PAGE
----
Rancagua is home of the University of Rancagua, the first private university to be established in the O'Higgins Region.Rancagua is also known for El Teniente, the "largest underground copper mine in the world", located about 40 km (25 mi) to the east of the city in the Andes mountain range.
The city is connected to Santiago by the Panamerican Highway (Chile Route 5), and the Metrotren connects the metro service in Santiago to Rancagua by train.
Rancagua was founded by José Antonio Manso de Velasco, who founded several cities in the central area of Chile.
The city's original name was Villa Santa Cruz de Triana.
More recently, it houses the O'Higgins professional soccer club, one of the leading teams in Chilean professional soccer.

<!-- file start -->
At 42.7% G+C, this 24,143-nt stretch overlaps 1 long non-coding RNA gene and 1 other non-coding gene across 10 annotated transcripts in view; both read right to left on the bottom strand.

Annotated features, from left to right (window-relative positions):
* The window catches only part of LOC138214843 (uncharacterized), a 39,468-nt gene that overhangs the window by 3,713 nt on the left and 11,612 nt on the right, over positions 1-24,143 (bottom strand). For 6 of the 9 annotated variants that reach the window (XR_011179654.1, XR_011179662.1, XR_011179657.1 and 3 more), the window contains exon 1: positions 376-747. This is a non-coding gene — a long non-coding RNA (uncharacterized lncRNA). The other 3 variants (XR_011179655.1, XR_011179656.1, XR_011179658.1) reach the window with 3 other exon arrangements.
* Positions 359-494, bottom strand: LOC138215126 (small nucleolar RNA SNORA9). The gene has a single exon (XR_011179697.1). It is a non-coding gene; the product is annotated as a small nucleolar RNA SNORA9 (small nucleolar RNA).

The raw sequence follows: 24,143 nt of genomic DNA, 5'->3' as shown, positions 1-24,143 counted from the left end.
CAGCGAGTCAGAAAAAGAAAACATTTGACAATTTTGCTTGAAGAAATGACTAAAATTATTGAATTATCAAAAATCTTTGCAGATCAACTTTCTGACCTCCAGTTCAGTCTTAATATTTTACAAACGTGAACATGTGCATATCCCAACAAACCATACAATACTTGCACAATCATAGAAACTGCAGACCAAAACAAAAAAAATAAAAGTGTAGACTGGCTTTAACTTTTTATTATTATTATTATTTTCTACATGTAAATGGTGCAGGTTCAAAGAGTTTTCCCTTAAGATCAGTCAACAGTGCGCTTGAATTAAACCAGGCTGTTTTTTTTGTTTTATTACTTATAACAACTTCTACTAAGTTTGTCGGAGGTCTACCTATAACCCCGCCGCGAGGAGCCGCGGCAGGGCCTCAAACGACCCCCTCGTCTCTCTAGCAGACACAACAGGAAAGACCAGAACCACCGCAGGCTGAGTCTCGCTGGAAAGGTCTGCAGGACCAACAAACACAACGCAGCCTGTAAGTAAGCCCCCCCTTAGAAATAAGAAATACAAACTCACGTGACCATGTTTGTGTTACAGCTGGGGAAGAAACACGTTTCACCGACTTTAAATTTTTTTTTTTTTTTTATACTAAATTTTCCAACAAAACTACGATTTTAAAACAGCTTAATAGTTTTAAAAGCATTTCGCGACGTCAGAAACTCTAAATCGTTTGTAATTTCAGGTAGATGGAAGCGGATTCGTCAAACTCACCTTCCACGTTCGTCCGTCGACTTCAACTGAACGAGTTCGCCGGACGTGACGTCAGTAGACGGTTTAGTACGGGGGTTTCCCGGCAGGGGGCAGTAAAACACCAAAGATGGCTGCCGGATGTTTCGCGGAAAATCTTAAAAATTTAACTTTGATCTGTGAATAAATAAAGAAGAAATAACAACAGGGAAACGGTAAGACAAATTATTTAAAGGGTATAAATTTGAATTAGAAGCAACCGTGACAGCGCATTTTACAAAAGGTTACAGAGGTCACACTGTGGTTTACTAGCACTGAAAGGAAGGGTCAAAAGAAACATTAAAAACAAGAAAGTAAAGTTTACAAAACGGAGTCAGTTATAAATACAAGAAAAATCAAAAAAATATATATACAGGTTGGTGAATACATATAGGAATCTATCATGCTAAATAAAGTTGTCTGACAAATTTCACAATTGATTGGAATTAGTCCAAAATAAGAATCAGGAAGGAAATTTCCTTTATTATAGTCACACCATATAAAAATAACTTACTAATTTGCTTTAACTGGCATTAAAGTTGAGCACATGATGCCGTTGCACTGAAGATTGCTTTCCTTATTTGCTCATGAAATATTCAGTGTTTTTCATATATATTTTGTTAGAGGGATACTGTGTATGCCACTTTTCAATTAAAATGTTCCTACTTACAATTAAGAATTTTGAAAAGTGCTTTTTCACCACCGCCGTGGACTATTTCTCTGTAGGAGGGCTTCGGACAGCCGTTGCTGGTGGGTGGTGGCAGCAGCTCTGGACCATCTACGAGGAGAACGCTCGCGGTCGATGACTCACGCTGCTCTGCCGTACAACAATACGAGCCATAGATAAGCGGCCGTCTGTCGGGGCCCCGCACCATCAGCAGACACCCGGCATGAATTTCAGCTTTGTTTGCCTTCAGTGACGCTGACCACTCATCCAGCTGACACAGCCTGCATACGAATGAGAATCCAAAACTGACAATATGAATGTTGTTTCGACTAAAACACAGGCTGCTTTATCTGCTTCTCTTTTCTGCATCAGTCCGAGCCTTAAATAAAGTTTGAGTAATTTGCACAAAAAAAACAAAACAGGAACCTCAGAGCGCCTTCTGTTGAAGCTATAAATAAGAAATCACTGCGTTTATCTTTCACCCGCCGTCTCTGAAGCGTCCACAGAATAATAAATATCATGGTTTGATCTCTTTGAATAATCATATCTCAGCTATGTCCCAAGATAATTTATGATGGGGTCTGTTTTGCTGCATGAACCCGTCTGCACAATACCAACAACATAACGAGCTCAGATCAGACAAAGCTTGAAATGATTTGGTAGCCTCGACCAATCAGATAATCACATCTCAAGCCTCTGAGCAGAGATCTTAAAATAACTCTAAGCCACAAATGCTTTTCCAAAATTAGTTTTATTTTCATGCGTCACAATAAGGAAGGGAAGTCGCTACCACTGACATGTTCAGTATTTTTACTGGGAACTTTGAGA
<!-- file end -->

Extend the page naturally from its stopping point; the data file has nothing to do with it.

However, before the Spaniards arrived the area was inhabited by local Picunche tribes and had also fallen briefly under the control of the Inca Empire, whose traces can still be found near the city today.
The city is famous in Chilean history as the scene of the Disaster of Rancagua of 1814, when Chilean forces fighting for independence from Spain were defeated, marking the beginning of the period known as the Reconquista (Reconquest, an attempt by Spain to regain control of Chile).